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The Pope's Decision To Stay Home

Pope John Paul II waves as he leaves Rome's Polyclinic Agostino Gemelli hospital aboard his popemobile, Thursday, Feb. 10, 2005. Papal spokesman Joaquin Navarro-Valls announced Thursday that the frail pope had recovered completely from the breathing crisis that led to his urgent hospitalization on Feb. 1 and that his general condition continued to improve.
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The decision by Pope John Paul II to remain at the Vatican rather than return to the hospital put him at a crossroads reached by many critically ill patients: whether to spend their remaining time on their own terms or allow full-scale medical intervention.

The pontiff was "informed of the gravity of his situation" and decided to remain in his apartment overlooking St. Peter's Square, said papal spokesman Joaquin Navarro-Valls, breaking into tears at times.

In a spiritual sense, the 84-year-old pope has been preparing the world for such a moment.

As his health has declined in the past decade — sapped by Parkinson's disease and other ailments — his writings and addresses have increasingly dealt with the ethics and morality of the end of life.

The overall message is simple and direct: life holds inherent dignity until the moment of death.

The pope has encouraged research to "enhance and prolong human life" and told doctors it was a moral duty to maintain basic nutrition to patients even in a "vegetative state" — which brought the Vatican in direct conflict with those supporting the decision to remove the feeding tube for the severely brain-damaged Florida woman Terri Schiavo, who died Thursday.

But the pontiff also said it is acceptable for patients to refuse drugs that cause unconsciousness or to reject extraordinary medical measures that would lead to a "precarious and burdensome prolongation of life."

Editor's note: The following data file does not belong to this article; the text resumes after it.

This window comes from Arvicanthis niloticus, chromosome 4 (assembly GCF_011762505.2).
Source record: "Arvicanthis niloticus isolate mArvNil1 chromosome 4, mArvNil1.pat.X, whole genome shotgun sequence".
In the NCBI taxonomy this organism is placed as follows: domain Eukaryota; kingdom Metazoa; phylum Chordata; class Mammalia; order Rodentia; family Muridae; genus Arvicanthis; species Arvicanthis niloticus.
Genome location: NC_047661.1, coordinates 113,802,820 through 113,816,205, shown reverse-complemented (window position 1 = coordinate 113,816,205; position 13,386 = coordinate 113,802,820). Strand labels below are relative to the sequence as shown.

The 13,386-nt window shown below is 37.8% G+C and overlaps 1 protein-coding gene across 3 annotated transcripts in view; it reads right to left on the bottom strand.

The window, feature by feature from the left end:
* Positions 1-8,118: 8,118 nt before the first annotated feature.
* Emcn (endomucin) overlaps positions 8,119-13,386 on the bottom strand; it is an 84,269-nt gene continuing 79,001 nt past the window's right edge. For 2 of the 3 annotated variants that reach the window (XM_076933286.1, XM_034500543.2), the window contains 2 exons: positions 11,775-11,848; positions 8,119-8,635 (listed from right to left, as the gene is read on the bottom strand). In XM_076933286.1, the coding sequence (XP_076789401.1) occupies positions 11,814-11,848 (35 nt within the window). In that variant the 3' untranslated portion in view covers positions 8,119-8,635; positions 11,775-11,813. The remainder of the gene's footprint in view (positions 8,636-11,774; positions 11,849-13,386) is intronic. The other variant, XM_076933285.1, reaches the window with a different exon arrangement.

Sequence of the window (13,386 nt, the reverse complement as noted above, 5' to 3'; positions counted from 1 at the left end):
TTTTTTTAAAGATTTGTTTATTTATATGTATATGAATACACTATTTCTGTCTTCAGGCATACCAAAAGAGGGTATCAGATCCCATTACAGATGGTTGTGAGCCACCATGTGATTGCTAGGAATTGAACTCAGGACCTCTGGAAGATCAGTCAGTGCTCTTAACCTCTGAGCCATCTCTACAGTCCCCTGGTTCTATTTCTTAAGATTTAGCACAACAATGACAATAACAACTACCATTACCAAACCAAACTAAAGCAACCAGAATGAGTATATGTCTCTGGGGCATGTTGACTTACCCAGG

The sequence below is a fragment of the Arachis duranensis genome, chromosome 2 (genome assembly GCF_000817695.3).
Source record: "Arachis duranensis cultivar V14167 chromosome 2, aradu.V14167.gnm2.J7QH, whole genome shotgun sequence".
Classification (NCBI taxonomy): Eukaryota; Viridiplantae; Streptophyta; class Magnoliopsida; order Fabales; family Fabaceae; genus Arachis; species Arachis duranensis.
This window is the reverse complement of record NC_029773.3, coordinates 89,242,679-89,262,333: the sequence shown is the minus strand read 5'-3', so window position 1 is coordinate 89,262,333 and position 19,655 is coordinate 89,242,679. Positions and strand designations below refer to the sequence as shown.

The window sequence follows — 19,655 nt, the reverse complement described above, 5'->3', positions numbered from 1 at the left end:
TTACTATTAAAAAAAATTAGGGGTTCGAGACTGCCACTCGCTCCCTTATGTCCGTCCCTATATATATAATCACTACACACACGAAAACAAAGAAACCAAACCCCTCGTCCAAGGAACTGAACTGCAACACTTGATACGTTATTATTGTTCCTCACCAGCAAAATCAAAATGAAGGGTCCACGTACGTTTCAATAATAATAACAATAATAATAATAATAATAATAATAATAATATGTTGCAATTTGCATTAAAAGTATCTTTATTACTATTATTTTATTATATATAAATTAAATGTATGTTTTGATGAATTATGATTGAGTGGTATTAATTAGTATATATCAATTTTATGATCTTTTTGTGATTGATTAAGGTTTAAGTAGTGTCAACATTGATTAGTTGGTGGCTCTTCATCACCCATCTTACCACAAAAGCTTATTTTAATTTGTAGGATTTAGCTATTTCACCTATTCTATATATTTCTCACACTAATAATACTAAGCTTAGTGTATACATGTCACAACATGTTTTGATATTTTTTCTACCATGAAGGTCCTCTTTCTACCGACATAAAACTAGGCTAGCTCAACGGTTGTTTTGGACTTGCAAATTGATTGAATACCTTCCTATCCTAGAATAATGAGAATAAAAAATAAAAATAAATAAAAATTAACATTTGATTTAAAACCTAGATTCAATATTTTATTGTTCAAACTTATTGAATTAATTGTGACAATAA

"The fact that he has not gone back to hospital (means) that he is serenely carrying the cross and ready to give up and to say, `It is finished,"' said Irish Bishop John Magi, the pope's private secretary from 1978 to 1982.

John Paul had a full medical team in his Vatican apartment, including his personal physician, two intensive care specialists, a cardiologist and two nurses. The Vatican did not provide a full picture of the medical equipment, but it has been described in Italian media as similar to an ICU unit. His medical team always carries a defibrillator, the electric paddles use to restart the heart.

For years the pontiff has used his deteriorating health as a source of inspiration for followers. Now, his decision not to return to Rome's Gemelli Polyclinic hospital sends another powerful message, said doctors involved with aged and critical care patients.

"He is setting a wonderful example," said Dr. Barbara Paris, director of geriatrics and vice chair of medicine at the Maimonides Medical Center in New York. "Unfortunately, many people, in the United States at least, die in a hospital, not surrounded by family, isolated, or hooked up to machines even when they are deteriorating and there are limits as to what can be done."

The Rev. Donald J. Harrington, president of St. John's University in New York, called the pope's decision "consistent with the way we see many families dealing with death, as a part of life. It is a very human approach."

It's also particularly resonant in Western societies with aging populations but also access to some of the best medical care. The Vatican has not said whether the pope has given instructions for his care if he loses consciousness or is unable to communicate.

Dr. Gene Rudd, associate executive director of the Christian Medical Association, said the pope faced a choice that many critically ill patients must confront.

"There's a point at which the treatment cannot bring about a cure," said Rudd, whose Bristol, Tenn.-based group has 17,000 health care workers. "That's when we switch from curative care to just care."

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